CyberAlert -- 06/10/1999 -- "Gun Lobby" Puppets; Only FNC Noticed Richardson; CNN's McGovernite
"Gun Lobby" Puppets; Only FNC Noticed Richardson; CNN's McGovernite
2) Energy Secretary Richardson condemned new lab security rules and a top Democrat castigated a Richardson deputy for pushing Clinton spin, but only FNC's Carl Cameron took note. He revealed FBI agents accused Justice officials of "deliberate incompetence."
3) Countering the Clinton spin holding Reagan and Bush as equally culpable, Investor's Business Daily determined "the vast majority of the leaks over the past 20 years have sprung on Clinton's watch." And that's not counting recent cases kept suppressed.
Energy Secretary Bill Richardson appeared at an open hearing held by a Senate committee on Wednesday, providing a hook for the networks to catch viewers up on the Chinagate scandal, but only FNC noticed. (Details in item #2 today.) The only scandal which interested the networks: How the Republican House is pushing a weakened gun control bill ominously written by the "gun lobby."
the NRA on Wednesday and ABC and NBC jumped.
ABC's World News
Tonight devoted a full story to Clinton's complaint and though it
included soundbites from a Republican and a NRA official, its angle
matched the liberal agenda -- assuming less restrictive gun rules are bad
and that there's something wrong with a group, which represents millions
of Americans, having input into legislation.
ABC News is so far in the tank with liberals that they ignored how conservatives perceive the maneuvering by the House leadership to pass a gun control bill. House leaders are bringing the bill to the floor directly, bypassing the House Judiciary Committee where committee conservatives could tie up the bill. Once again Republican leaders tried to gain good press by appeasing liberals, in this case by cutting a conservative power base out of the loop in order to make sure a gun control bill passes, only to still be portrayed as pushing an extremist agenda.
A week-and-a-half after he promised to fire Energy Department officials whose incompetence exacerbated the espionage, a promise he has yet to fulfill, Energy Secretary Bill Richardson appeared before the Senate's Select Committee on Intelligence. It was an open hearing with cameras taping footage any network could use, but only one bothered.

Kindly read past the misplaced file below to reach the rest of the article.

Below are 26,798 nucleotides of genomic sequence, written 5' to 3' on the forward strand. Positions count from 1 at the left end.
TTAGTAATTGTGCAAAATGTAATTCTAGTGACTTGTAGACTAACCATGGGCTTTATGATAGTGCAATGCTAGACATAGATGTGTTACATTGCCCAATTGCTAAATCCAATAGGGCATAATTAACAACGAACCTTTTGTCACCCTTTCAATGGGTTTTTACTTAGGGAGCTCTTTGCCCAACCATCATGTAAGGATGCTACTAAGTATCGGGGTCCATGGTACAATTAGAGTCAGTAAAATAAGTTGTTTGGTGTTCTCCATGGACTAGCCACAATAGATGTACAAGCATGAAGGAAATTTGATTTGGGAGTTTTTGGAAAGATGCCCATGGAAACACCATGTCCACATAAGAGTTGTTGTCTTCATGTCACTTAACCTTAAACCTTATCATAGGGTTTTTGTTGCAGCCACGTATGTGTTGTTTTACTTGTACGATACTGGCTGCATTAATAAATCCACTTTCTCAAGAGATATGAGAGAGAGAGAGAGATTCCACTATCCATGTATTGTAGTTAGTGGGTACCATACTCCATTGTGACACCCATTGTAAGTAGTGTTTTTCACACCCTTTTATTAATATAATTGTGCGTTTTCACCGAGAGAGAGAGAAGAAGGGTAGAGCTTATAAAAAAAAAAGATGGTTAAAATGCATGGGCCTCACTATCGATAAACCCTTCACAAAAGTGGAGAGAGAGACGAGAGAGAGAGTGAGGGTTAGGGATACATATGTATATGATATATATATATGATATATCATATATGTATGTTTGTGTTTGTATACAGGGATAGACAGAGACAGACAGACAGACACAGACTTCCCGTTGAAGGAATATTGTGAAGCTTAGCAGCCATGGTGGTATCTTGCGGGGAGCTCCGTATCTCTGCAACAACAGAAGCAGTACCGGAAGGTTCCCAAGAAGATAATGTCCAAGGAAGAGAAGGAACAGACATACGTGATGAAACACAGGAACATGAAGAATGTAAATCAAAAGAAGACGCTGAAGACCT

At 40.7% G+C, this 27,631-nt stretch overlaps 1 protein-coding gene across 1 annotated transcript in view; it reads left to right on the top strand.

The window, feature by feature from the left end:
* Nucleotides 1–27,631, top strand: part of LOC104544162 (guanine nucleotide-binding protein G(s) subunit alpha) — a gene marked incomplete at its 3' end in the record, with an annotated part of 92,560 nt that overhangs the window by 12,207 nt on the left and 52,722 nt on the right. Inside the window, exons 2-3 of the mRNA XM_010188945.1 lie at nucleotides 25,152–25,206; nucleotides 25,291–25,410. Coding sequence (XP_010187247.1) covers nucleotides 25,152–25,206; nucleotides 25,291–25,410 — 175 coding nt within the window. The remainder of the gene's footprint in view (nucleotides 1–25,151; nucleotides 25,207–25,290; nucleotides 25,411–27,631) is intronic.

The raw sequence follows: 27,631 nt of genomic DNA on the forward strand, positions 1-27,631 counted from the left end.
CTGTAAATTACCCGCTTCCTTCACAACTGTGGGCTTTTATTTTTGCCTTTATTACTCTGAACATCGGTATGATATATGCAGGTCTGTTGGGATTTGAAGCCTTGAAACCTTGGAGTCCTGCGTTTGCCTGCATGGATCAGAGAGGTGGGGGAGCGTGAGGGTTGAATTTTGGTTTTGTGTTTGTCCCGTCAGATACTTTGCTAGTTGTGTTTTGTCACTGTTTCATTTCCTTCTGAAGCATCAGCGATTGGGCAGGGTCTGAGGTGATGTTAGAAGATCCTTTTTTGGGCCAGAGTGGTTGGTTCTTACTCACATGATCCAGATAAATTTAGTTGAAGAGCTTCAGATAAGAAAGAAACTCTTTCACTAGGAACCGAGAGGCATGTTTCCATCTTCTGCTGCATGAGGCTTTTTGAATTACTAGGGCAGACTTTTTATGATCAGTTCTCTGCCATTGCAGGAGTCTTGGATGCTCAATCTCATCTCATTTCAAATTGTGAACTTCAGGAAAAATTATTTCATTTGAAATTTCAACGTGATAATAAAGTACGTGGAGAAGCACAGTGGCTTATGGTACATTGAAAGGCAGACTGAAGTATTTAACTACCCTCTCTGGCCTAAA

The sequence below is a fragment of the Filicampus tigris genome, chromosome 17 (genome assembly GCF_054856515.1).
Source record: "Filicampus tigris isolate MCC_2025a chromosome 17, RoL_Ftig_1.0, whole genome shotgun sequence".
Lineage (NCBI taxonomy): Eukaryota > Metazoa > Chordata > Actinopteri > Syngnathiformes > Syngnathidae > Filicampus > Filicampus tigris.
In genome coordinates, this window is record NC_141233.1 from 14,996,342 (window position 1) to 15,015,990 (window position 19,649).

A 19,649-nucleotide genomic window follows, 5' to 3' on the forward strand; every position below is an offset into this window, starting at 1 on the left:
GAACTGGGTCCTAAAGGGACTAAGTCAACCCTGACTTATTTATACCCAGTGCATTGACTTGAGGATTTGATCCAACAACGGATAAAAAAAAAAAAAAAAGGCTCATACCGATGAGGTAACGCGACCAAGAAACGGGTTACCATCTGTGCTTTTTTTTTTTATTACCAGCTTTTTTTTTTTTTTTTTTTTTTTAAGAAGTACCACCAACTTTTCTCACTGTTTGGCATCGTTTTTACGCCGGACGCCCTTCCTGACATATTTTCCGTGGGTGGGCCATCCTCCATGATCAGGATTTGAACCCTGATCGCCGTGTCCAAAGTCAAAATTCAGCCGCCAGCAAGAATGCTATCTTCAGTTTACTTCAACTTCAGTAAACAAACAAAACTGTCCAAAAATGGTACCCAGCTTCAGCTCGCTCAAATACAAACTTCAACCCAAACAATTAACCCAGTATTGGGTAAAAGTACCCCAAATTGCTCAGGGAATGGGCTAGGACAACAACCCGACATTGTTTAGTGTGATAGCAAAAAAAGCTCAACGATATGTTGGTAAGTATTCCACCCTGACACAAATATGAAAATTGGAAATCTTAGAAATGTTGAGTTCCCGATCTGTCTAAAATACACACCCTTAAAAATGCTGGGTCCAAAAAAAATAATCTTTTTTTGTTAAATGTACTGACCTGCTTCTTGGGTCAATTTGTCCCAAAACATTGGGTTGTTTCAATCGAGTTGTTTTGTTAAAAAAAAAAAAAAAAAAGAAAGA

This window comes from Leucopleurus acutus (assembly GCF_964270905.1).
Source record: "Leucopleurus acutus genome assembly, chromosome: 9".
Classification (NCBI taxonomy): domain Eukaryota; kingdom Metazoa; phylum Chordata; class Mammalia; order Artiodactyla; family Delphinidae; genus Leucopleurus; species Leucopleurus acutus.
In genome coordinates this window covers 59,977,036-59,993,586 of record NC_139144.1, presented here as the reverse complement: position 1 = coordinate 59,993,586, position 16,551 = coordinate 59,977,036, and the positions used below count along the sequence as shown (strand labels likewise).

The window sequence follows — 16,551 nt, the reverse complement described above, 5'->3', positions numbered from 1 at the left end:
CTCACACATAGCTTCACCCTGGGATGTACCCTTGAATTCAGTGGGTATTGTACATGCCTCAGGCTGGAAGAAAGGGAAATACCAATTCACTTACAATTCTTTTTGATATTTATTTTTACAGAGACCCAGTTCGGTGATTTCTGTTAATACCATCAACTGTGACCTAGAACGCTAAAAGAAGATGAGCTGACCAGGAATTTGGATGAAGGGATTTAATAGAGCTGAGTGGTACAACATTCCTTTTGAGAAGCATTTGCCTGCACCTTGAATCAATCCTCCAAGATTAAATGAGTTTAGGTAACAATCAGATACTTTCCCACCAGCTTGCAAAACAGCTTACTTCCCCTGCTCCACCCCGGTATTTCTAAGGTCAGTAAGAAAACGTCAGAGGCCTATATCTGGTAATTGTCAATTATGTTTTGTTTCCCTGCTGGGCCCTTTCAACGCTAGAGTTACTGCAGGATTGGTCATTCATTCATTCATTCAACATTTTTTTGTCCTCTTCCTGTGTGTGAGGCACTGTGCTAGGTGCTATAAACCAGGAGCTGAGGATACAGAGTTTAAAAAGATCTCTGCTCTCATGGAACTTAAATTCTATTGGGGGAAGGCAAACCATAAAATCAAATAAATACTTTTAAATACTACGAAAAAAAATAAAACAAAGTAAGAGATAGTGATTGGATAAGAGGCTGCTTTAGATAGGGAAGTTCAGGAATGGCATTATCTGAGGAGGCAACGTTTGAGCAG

Richardson denounced the Senate-passed rules clamping down on security and the committee's top Democrat castigated a Richardson deputy for trying to falsely impugn others with language that sounded like it was written at the "political shop over at the White House." I only know this because of Carl Cameron's FNC story which also revealed how FBI agents have accused Justice officials of "deliberate incompetence" in ignoring evidence of espionage.
On the June 9
Special Report with Brit Hume, Cameron began by pointing out how
Richardson told Senators he opposes new security proposals because they
"undermine and micro-manage him."
how the House unanimously passed new security measures proposed in the Cox
Report and then concluded with exclusive information about more
FNC's 7pm ET Fox
Report culled all this down to 38 seconds, but that's still 38 seconds
more than allocated by ABC, CBS, CNN and NBC which all ignored these
events of the day. CNN devoted virtually all of The World Today to Kosovo
and breaking news of a peace deal wiped out Inside Politics. The other
networks, however, found time on June 9 for plenty of other stories:
Bill Richardson keeps claiming the espionage spanned from Reagan to Clinton so Clinton should not be blamed more than previous recent Presidents, but a Wednesday Investor's Business Daily article proves the Clinton administration does deserve most of the blame. "A '20-Year' Security Breakdown? In Fact, Leaks To China Ruptured On Clinton's Watch," announced the June 9 headline.
IBD Washington Bureau Chief Paul Sperry determined that "the vast majority of the leaks over the past 20 years have sprung on Clinton's watch and nearly all the old leaks have shown up then." Plus, the Cox Report "doesn't disclose the full extent of Chinese espionage in the Clinton years. Citing 'national security' reasons, the White House censored roughly 375 pages, including several recent cases."
Here's an excerpt of Sperry's illuminating expose in which he did what so few in the Washington media have actually done: Read the Cox Report and then called experts for their analysis and recollections of what policies each administration followed: